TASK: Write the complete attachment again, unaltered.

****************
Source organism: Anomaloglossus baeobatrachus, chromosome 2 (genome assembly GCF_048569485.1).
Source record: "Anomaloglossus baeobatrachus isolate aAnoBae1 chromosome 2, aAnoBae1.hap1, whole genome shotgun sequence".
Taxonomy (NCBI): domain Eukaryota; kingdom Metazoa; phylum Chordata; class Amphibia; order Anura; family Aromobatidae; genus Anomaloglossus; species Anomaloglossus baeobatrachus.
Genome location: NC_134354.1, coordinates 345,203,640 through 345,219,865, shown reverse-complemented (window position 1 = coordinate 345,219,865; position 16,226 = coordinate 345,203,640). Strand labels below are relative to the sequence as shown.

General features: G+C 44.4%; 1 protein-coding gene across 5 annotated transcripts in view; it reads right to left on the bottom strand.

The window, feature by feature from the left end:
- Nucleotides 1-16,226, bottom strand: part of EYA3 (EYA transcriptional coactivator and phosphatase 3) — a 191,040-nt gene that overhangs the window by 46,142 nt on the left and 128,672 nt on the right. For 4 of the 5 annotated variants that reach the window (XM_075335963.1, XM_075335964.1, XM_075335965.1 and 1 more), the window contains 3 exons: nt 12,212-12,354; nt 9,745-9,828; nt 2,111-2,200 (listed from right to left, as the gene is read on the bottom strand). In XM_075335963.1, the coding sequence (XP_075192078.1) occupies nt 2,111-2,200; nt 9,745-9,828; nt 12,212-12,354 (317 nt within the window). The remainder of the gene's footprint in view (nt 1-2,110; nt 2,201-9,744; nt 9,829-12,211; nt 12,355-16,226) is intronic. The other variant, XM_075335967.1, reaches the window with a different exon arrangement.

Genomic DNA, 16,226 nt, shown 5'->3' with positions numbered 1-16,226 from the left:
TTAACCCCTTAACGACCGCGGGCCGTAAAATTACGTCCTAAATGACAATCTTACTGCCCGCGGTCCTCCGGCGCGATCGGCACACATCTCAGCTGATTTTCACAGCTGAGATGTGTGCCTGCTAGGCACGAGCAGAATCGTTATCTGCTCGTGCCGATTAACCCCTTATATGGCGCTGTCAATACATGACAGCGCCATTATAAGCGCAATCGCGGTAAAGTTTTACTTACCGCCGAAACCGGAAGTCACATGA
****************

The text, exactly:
Source organism: Anomaloglossus baeobatrachus, chromosome 2 (genome assembly GCF_048569485.1).
Source record: "Anomaloglossus baeobatrachus isolate aAnoBae1 chromosome 2, aAnoBae1.hap1, whole genome shotgun sequence".
Taxonomy (NCBI): domain Eukaryota; kingdom Metazoa; phylum Chordata; class Amphibia; order Anura; family Aromobatidae; genus Anomaloglossus; species Anomaloglossus baeobatrachus.
Genome location: NC_134354.1, coordinates 345,203,640 through 345,219,865, shown reverse-complemented (window position 1 = coordinate 345,219,865; position 16,226 = coordinate 345,203,640). Strand labels below are relative to the sequence as shown.

General features: G+C 44.4%; 1 protein-coding gene across 5 annotated transcripts in view; it reads right to left on the bottom strand.

The window, feature by feature from the left end:
- Nucleotides 1-16,226, bottom strand: part of EYA3 (EYA transcriptional coactivator and phosphatase 3) — a 191,040-nt gene that overhangs the window by 46,142 nt on the left and 128,672 nt on the right. For 4 of the 5 annotated variants that reach the window (XM_075335963.1, XM_075335964.1, XM_075335965.1 and 1 more), the window contains 3 exons: nt 12,212-12,354; nt 9,745-9,828; nt 2,111-2,200 (listed from right to left, as the gene is read on the bottom strand). In XM_075335963.1, the coding sequence (XP_075192078.1) occupies nt 2,111-2,200; nt 9,745-9,828; nt 12,212-12,354 (317 nt within the window). The remainder of the gene's footprint in view (nt 1-2,110; nt 2,201-9,744; nt 9,829-12,211; nt 12,355-16,226) is intronic. The other variant, XM_075335967.1, reaches the window with a different exon arrangement.

Genomic DNA, 16,226 nt, shown 5'->3' with positions numbered 1-16,226 from the left:
TTAACCCCTTAACGACCGCGGGCCGTAAAATTACGTCCTAAATGACAATCTTACTGCCCGCGGTCCTCCGGCGCGATCGGCACACATCTCAGCTGATTTTCACAGCTGAGATGTGTGCCTGCTAGGCACGAGCAGAATCGTTATCTGCTCGTGCCGATTAACCCCTTATATGGCGCTGTCAATACATGACAGCGCCATTATAAGCGCAATCGCGGTAAAGTTTTACTTACCGCCGAAACCGGAAGTCACATGA